The efficacy, pharmacokinetics, safety and cardiovascular risks of switching nevirapine to rilpivirine in HIV-1 patients: the RPV switch study
SourceJournal of the International AIDS Society, 17, 4 Suppl 3, (2014), pp. 19789
Article / Letter to editor
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Journal of the International AIDS Society
iss. 4 Suppl 3
SubjectRadboudumc 4: lnfectious Diseases and Global Health RIHS: Radboud Institute for Health Sciences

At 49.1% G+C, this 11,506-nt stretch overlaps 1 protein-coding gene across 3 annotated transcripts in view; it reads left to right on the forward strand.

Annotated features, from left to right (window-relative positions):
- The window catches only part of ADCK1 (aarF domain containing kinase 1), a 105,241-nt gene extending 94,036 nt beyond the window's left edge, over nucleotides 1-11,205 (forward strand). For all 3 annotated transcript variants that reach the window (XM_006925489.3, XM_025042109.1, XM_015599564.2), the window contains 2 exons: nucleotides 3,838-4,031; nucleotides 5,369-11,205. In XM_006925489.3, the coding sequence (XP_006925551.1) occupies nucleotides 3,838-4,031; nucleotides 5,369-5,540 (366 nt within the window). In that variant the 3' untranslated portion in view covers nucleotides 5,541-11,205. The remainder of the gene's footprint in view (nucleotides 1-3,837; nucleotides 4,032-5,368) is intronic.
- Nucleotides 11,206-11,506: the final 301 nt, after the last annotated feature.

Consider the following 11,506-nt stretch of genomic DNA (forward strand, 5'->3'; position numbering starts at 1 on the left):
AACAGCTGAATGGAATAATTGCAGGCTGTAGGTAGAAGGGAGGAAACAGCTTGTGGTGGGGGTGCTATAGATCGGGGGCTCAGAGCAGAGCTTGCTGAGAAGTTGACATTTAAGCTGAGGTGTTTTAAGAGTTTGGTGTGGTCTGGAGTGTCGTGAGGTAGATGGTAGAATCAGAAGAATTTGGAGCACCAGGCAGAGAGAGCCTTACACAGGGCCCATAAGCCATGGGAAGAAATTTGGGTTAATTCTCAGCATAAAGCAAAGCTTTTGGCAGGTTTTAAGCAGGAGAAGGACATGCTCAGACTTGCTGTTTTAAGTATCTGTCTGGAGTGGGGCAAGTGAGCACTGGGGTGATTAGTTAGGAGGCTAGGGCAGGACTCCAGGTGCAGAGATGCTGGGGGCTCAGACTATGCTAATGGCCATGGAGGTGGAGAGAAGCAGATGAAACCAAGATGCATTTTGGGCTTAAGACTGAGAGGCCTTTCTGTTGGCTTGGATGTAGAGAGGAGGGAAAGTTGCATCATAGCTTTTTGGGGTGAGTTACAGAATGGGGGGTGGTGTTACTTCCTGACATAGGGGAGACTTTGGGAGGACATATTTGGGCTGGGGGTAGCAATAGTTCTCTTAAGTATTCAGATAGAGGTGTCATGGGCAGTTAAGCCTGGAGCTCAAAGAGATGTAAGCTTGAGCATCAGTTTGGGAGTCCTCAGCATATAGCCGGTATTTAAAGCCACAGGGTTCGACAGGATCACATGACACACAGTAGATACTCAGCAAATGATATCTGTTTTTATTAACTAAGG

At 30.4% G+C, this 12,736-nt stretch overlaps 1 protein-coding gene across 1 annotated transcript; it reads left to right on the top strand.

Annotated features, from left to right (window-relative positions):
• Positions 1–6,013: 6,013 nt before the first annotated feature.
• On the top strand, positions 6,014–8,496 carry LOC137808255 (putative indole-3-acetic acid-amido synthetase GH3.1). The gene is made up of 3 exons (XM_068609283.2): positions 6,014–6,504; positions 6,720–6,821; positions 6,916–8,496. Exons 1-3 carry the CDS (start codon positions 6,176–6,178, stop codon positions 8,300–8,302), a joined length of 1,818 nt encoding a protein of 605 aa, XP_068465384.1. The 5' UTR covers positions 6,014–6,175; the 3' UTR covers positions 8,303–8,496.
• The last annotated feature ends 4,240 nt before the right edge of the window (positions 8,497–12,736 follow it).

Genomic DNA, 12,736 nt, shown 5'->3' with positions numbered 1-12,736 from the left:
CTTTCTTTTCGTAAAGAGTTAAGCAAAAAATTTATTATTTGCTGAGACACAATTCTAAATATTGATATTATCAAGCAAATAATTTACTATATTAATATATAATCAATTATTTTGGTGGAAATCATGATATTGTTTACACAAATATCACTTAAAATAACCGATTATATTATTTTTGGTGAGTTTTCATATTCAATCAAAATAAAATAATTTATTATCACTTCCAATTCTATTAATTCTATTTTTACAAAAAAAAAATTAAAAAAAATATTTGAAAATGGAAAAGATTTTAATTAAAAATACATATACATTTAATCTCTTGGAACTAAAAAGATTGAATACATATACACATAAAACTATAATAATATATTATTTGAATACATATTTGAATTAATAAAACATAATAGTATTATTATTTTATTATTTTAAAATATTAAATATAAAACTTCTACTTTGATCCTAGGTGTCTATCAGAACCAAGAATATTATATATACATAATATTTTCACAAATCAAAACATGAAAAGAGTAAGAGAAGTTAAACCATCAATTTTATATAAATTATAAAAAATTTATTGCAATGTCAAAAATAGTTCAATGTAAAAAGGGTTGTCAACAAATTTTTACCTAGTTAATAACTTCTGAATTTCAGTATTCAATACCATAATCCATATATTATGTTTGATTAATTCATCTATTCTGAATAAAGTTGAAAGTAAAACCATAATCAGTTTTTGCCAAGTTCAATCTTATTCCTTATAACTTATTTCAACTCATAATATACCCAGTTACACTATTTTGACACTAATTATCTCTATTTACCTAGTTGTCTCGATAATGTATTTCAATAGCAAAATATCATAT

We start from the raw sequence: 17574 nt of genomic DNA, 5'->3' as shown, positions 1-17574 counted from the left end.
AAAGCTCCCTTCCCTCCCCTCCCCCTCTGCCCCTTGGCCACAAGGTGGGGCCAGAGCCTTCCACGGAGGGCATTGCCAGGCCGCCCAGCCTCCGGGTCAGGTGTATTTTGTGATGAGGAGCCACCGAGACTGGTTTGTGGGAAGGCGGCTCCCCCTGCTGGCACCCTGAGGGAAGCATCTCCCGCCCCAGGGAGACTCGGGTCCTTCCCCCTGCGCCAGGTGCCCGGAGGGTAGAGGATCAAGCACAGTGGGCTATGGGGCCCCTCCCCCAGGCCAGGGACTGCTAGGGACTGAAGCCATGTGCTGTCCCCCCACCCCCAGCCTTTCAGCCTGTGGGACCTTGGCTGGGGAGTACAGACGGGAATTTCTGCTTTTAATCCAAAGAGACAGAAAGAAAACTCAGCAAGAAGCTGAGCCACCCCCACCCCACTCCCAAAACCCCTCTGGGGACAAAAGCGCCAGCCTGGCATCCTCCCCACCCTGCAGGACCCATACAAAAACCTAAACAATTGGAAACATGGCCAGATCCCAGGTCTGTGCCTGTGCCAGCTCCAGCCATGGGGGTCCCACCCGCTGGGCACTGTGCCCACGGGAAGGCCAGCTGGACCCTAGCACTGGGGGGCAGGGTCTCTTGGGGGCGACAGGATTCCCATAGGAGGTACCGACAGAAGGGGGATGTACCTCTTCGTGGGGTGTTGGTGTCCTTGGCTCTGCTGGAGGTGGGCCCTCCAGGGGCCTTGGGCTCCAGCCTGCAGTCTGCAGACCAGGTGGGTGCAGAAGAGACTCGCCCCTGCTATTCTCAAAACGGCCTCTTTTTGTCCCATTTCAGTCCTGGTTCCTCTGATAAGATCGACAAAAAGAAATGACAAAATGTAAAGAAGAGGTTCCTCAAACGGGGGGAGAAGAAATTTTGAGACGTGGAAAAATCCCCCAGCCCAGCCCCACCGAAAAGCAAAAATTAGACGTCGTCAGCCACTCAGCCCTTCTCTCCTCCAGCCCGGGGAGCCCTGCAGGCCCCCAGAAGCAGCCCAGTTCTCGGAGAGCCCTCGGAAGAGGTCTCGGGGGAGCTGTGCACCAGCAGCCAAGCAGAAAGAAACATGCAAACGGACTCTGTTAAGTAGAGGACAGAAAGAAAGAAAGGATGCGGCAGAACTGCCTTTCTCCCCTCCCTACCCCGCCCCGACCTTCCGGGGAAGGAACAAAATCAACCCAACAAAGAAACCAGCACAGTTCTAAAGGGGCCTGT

INTRODUCTION: Nevirapine (NVP) induces cytochrome P450 3A4 by which rilpivirine (RPV) is metabolized. Switching NVP to RPV could result in decreased RPV exposure with subsequent virological failure and dyslipidemia because NVP is regarded as the least dyslipidemic, non-nucleoside, reverse transcriptase inhibitor. This trial evaluated the efficacy, pharmacokinetics, safety and cardiovascular risks of switching NVP to RPV. MATERIALS AND METHODS: Prospective open label controlled trial. HIV-1 patients with HIV-1 RNA <50 copies/mL on once daily NVP, emtricitabine/tenofovir (FTC/TDF) switched to single tablet RPV/FTC/TDF. Eligible patients on NVP, FTC/TDF were controls. Primary endpoint was week 12 HIV-1 RNA <50 copies/mL by intention to treat analysis. Secondary endpoints were week 24 HIV-1 RNA <50 copies/mL, NVP and RPV pharmacokinetics, safety and fasting lipids, Framingham risk scores (FRS) and Adult Treatment Panel III (ATP-III) lipid goals. RESULTS: Of 189 eligible patients, we included 50 RPV switchers and 139 NVP controls. Week 12 HIV-RNA was <50 copies/mL in 46/50 switchers (92.0%) which was not different from the hypothesized 90% week 12 suppression rate (p=.431). Forty-four of 50 switchers had week 24 HIV-1 RNA <50 copies/mL compared to 126/139 controls (difference: 2.6%, 95% CI -7.6% to 12.8%, p=.593). NVP plasma concentrations were below detection level in all at week 3. Mean week 1 RPV trough concentration was 0.083 mg/L and comparable to phase III trial data (p=0.747). Adverse events occurred in 36 switchers, the majority (82.0%) were grade one. Two switchers discontinued RPV for side effects. Significant changes over 24 weeks (p<0.001) were observed in switchers on total cholesterol (TC, -0.67 mmol/L, 95% CI -0.50 to 0.83), low density lipoprotein (LDL)-C (-0.36, 95% CI -0.21 to -0.51) and high density lipoprotein (HDL)-C (-0.28, 95% CI -0.20 to -0.35). The TC/HDL-C ratio increased 0.20 (95% CI 0.02 to 0.37; p=.029) and systolic blood pressure decreased 6.0 mmHg (95% CI -1.7 to -10.3; p=.007). The median FRS did not change over 24 weeks (8.4% vs. 7.7%; p=.119). More patients achieved LDL-C (+15%; p=.016) and TC (+25%; p<0.001) ATP-III treatment goals at week 24 on RPV. CONCLUSIONS: A NVP to RPV switch does not influence RPV exposure and results in adequate ongoing HIV-1 suppression. RPV could be an option for patients at risk for cardiovascular diseases.
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